Byju Raveendran, founder and CEO of Byju’s is in talks with various international and domestic banks to raise $400 million as a loan to fund 50 per cent of the $800 million (about Rs 6,000 crore) funding round of the edtech giant, according to people familiar with the development. They said this move is part of the company’s strategy to show the founder’s confidence in the firm as he is leading the round and help shore up investor interest at a time when the valuations are under stress globally.
Sumeru Ventures, Vitruvian Partners, and BlackRock also participated in this $800 million round, taking the Bengaluru-based company’s valuation to about $22 billion from $18 billion earlier, according to people familiar with the matter.
“Raveendran is in discussion with various international and domestic banks to raise $400 million as a loan against shares. This may help him to shore up investor interest at a time when valuations are under stress,” said a person. “It is a confidence-building measure to show that the founder is leading the funding round and also tell the existing investors ‘not the worry about the valuation’.”
After committing $400 million, which the company termed as ‘personal investment,’ Raveendran’s stake in the firm has jumped from 22 per cent to about 25 per cent, according to the sources.
“He might be getting this loan at a favorable interest rate,” said another person. “Besides pledging the shares he might have also provided personal guarantee and collateral to the banks to raise this loan.”
Byju’s, the world’s most valuable edtech company, is focusing on expanding its business in global markets and exploring more acquisitions. It has 150 million learners globally. The firm is also in talks with Churchill Capital to raise $4 billion and go public through the special-purpose acquisition company (SPAC) route. The round, if successful, could more than double its valuation to about $48 billion, sources said.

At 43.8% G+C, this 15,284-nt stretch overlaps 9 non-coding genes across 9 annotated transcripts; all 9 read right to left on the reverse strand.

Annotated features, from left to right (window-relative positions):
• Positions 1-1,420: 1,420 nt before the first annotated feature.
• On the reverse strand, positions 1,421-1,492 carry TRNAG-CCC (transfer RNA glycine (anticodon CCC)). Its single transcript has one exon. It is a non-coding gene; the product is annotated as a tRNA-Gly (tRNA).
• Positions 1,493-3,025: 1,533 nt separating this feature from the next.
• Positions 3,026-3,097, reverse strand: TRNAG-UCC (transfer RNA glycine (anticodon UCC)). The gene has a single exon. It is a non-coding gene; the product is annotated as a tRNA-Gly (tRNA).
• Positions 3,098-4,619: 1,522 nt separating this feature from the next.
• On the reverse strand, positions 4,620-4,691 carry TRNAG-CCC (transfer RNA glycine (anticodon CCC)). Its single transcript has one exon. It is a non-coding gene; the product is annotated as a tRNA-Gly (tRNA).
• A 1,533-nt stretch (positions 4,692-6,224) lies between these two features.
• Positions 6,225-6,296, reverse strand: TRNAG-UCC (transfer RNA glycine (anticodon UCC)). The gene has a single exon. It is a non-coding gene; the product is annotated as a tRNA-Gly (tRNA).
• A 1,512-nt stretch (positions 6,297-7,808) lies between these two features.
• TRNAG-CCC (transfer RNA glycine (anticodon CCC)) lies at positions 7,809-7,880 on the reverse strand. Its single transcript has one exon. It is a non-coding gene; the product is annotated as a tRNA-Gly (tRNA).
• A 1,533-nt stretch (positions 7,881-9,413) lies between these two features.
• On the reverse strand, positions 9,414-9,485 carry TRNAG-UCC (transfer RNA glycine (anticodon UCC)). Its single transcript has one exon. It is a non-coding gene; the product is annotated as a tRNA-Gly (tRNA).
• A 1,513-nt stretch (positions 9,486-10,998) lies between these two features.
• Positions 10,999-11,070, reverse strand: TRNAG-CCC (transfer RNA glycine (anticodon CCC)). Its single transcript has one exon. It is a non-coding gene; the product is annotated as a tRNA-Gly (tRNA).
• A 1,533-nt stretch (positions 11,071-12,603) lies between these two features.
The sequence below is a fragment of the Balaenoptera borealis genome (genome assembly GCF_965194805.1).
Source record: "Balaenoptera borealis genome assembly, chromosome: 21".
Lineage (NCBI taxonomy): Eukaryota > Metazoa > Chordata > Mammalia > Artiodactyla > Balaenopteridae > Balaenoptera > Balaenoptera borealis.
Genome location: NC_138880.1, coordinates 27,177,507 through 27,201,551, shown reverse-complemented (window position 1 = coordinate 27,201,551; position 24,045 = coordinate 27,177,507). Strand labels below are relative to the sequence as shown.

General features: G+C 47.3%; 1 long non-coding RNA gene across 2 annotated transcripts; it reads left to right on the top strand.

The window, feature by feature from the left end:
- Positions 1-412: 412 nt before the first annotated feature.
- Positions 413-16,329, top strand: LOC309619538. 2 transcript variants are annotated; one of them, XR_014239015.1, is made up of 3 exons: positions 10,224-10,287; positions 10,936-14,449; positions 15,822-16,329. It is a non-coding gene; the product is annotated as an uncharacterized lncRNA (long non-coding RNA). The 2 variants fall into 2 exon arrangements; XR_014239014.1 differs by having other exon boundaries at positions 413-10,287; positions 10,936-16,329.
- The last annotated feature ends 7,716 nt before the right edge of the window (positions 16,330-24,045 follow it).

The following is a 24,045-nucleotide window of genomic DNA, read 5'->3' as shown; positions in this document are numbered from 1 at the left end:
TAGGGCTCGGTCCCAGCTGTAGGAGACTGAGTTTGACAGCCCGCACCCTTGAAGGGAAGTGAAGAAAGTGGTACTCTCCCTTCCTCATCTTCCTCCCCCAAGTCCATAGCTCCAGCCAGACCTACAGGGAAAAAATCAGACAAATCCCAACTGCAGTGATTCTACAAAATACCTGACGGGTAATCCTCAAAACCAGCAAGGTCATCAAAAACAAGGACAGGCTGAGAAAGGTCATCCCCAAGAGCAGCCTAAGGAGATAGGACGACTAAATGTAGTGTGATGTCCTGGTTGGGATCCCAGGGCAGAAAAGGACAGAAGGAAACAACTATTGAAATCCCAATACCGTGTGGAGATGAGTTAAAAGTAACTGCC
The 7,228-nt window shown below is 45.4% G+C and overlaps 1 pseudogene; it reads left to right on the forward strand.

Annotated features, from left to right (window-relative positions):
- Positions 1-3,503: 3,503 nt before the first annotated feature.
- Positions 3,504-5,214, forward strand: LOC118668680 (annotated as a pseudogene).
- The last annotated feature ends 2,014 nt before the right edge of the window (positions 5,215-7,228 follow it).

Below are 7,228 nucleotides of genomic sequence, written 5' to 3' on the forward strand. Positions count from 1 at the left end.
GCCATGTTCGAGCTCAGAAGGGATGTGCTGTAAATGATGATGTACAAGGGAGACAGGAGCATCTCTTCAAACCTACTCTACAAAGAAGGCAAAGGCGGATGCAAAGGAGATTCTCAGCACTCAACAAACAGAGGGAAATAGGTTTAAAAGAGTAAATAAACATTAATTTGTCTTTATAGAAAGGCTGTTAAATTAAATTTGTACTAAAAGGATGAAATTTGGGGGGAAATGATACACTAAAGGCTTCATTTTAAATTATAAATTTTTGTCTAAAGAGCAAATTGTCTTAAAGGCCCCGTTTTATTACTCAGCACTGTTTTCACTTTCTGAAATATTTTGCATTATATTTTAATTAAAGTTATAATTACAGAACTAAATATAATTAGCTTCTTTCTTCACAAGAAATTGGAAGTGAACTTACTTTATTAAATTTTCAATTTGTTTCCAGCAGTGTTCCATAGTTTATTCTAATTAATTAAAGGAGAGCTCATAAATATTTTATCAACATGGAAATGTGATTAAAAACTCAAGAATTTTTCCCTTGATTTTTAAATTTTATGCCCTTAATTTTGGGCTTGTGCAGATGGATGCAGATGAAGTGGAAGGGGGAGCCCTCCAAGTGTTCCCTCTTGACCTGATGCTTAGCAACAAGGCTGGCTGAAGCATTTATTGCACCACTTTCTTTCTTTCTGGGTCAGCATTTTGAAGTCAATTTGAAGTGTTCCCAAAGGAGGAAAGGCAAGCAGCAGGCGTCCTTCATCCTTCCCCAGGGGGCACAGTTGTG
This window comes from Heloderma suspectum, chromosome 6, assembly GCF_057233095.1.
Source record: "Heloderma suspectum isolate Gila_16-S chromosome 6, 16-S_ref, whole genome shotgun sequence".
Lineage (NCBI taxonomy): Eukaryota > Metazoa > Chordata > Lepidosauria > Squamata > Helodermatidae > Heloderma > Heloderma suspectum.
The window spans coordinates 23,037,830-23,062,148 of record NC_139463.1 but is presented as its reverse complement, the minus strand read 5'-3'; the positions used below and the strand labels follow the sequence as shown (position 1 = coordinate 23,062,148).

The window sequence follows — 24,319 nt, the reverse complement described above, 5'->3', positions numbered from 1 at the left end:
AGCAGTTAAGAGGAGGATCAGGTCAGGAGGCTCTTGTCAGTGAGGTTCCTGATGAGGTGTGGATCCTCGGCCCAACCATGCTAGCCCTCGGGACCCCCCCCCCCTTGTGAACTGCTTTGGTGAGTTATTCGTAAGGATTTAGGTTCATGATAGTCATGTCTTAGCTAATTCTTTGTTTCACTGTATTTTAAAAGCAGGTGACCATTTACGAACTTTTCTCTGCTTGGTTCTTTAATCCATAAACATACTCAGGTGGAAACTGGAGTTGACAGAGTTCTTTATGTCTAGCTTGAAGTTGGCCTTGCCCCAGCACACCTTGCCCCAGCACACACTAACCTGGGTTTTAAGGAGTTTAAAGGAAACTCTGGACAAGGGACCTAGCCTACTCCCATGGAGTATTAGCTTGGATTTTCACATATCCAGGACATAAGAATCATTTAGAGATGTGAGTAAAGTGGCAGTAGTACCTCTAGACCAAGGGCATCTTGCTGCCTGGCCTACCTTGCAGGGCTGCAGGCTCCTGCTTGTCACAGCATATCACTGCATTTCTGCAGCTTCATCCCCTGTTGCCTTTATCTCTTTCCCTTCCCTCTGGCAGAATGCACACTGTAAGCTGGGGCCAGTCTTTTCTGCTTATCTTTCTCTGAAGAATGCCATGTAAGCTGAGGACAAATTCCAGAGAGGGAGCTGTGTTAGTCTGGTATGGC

Last year in October, Byju’s had raised about $300 million as part of a larger round of new investment from investors such as Oxshott Venture Fund and Edelweiss Private Investments Trust. The funding had valued Byju’s at $18 billion, up from the $16.5 billion valuation in June last year.
In June 2021, Byju’s became India’s most valuable unicorn, surpassing fintech company Paytm’s $16 billion valuation and which later went for an initial public offering (IPO).
Byju’s is planning to go public this year in the US, according to the sources. But India is also a strong option. It may do a primary listing in the US and a secondary listing in India or vice-versa. Both the US and India are large and key markets for it.
The firm expects to hit revenues of $3 billion for the calendar year 2023, according to people familiar with the matter. It has already crossed revenues of about $1.5 billion.
Byju Raveendran is not the only tech entrepreneur who has raised loan to fund one’s own firm. In 2019, Japan-based banks like Nomura and Mizuho, were funding OYO Hotels and Homes’ founder and CEO Ritesh Agarwal’s $2 billion loan. OYO Hotels and Homes had said Agarwal, will invest $2 billion in the hospitality startup. Agarwal, who founded the hotel chain in 2013 at the age of 19, made this investment through RA Hospitality Holdings (Cayman). He had signed a $2 billion primary and secondary management investment round and was supported by global institutional banks and his financial partners and was subject to regulatory and shareholder approvals.
The company had said that its strong growth, improved margins, superior improvements in customer experience were behind this move. This made it one of the first founder and executive-led management purchases in the technology and hospitality sector, globally. Lightspeed Venture Partners, and Sequoia India, OYO’s early supporters, were selling part of their holdings in order to help the founder increase his stake, and thereby commitment, while remaining invested significantly in the company’s long-term mission.
Last year in December, IPO-bound mobility platform Ola, said it has successfully raised $500 million via a Term Loan B (TLB) from marquee international institutional investors. The Bhavish Aggarwal-led Ola said the proposed loan issuance received a staggering response from investors with interest and commitment of approximately $1.5 billion. A term loan provides borrowers with a lump sum of cash upfront in exchange for specific borrowing terms. Term loans are commonly granted to small businesses that need cash to purchase equipment, a new building for their production processes, or any other fixed assets, according to experts.